An error of 70bits in a 12 bit number seems very wrong, am i misunderstanding something?

    1. @dmcbeing: “whopping error of up to 70 least-significant-bits!”, “least-significant-bits” been key here to make sense of that sentence! :)
      A least-significant bit can be understood as the smallest value that number can represent (if only the lowest bit is 1).
      12-bit number => 4096 possible values;
      3.3 V DC / 4096 => 0.0008056640625 V increments or ~0.8056640625 mV
      57 mV / 0.8056640625 mV => ~70.7490 or about up-to 70 least-significant bits of error.

          1. No, it really is not “standard” it is simply wrong. An ADC may be quoted as having an error of 1LSB, which the last bit may not be relied upon. The fact that that LSB corresponds to one quanta, does not mean that 2LSB is two quanta!

            If you confuse bit offset with quanta offset in this way, an error of say 4LSB would be entirely ambiguous. It is only clear what is meant in this context, because the value is so implausible if read taken as read.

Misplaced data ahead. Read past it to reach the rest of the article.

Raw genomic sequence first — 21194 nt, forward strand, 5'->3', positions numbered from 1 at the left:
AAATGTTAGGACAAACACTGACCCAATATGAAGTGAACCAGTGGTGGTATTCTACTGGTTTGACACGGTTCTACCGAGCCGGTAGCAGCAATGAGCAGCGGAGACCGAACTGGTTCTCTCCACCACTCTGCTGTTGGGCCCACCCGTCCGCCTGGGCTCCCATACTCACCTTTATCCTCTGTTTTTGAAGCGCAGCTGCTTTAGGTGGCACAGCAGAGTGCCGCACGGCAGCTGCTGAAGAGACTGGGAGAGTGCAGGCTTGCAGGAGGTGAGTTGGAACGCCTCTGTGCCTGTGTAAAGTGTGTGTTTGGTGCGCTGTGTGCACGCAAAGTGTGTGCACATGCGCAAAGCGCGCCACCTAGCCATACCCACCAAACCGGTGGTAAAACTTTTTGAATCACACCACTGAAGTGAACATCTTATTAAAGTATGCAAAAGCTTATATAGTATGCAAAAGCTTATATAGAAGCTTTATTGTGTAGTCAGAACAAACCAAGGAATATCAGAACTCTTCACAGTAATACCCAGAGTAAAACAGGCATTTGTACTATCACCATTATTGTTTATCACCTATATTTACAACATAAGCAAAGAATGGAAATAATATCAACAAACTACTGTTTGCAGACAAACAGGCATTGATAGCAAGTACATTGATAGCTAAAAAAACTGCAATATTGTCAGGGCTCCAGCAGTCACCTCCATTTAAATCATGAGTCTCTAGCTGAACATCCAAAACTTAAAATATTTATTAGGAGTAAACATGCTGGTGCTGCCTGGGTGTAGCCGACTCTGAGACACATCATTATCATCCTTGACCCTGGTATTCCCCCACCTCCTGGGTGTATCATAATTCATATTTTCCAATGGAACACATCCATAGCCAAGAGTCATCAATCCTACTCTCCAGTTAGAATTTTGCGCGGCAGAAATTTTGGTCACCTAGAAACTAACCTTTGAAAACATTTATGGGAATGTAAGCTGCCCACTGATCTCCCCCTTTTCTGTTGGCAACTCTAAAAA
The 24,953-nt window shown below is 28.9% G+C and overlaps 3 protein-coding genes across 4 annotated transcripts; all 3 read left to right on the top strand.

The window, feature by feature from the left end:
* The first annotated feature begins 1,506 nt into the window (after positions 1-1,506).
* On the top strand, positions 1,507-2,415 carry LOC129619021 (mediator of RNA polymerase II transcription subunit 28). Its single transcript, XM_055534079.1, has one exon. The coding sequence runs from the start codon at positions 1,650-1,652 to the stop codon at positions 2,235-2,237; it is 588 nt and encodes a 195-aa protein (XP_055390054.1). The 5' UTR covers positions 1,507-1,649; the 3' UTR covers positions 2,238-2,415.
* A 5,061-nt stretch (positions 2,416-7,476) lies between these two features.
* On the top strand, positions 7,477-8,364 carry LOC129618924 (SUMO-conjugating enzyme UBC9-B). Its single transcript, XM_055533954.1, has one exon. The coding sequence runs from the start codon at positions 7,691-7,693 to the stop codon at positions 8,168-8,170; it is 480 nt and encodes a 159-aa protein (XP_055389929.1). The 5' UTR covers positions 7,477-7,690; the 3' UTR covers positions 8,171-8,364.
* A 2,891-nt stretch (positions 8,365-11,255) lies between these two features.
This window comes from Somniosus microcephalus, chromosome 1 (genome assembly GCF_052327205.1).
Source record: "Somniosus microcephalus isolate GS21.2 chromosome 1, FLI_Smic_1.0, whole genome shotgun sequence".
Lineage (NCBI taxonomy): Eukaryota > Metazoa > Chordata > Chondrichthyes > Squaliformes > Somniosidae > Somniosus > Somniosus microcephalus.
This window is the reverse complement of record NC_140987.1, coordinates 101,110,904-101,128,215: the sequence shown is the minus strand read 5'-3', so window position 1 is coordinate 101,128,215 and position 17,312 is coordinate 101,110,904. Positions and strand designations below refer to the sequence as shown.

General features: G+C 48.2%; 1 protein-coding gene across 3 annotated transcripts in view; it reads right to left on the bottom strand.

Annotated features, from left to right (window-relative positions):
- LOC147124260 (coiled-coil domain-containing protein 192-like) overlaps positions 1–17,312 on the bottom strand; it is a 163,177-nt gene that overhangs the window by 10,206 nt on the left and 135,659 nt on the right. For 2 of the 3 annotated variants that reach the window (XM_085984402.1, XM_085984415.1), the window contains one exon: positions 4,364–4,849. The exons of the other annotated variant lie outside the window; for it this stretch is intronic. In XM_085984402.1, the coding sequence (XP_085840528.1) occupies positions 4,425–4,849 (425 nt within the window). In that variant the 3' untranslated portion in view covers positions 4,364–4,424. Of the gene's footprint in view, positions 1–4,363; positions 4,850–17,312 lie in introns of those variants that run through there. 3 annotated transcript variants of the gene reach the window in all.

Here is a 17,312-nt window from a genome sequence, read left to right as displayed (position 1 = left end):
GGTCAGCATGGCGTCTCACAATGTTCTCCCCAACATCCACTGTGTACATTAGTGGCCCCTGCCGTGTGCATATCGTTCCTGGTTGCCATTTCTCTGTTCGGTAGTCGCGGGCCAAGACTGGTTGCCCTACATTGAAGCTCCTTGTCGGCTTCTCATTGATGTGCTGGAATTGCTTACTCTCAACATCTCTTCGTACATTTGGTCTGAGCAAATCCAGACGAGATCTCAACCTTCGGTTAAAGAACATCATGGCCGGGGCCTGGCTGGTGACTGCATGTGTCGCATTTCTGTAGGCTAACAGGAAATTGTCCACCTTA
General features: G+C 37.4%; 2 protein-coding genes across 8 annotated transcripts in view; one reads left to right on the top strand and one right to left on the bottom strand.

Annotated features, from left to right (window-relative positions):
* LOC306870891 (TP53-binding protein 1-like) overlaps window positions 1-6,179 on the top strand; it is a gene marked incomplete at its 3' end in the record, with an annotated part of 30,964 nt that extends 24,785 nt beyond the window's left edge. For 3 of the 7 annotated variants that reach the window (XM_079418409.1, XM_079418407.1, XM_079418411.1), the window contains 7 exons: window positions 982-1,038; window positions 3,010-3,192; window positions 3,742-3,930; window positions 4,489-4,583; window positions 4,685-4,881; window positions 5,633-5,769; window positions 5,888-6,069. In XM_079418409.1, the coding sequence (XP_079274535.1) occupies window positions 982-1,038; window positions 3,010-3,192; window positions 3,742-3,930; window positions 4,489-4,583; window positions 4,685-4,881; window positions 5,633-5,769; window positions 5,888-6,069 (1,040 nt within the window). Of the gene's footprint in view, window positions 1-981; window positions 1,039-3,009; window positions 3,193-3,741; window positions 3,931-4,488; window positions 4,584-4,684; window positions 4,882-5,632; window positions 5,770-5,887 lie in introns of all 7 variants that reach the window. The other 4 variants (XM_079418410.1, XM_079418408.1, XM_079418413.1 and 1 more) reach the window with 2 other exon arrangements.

2. If it makes you feel any better, I had the same question on this one and asked Ted to double-check before publication. He came up with the exact same math as rbscharette.

      It’s just one of those confusing units of measure, but it is correct in the article.

      1. This isn’t correct. (But I don’t often see corrections when I post them, maybe I’m wrong all the time…)

        This should be 70 counts, not 70 “least significant bits.”

          1. Meter precision is expressed in terms of least significant digits (decimal) rather than bits (binary), and you will never see anything greater than +/-1 digit in any spec – otherwise that last digit need not be there at all. The term in that context refers to a different measure than the offset described in this article.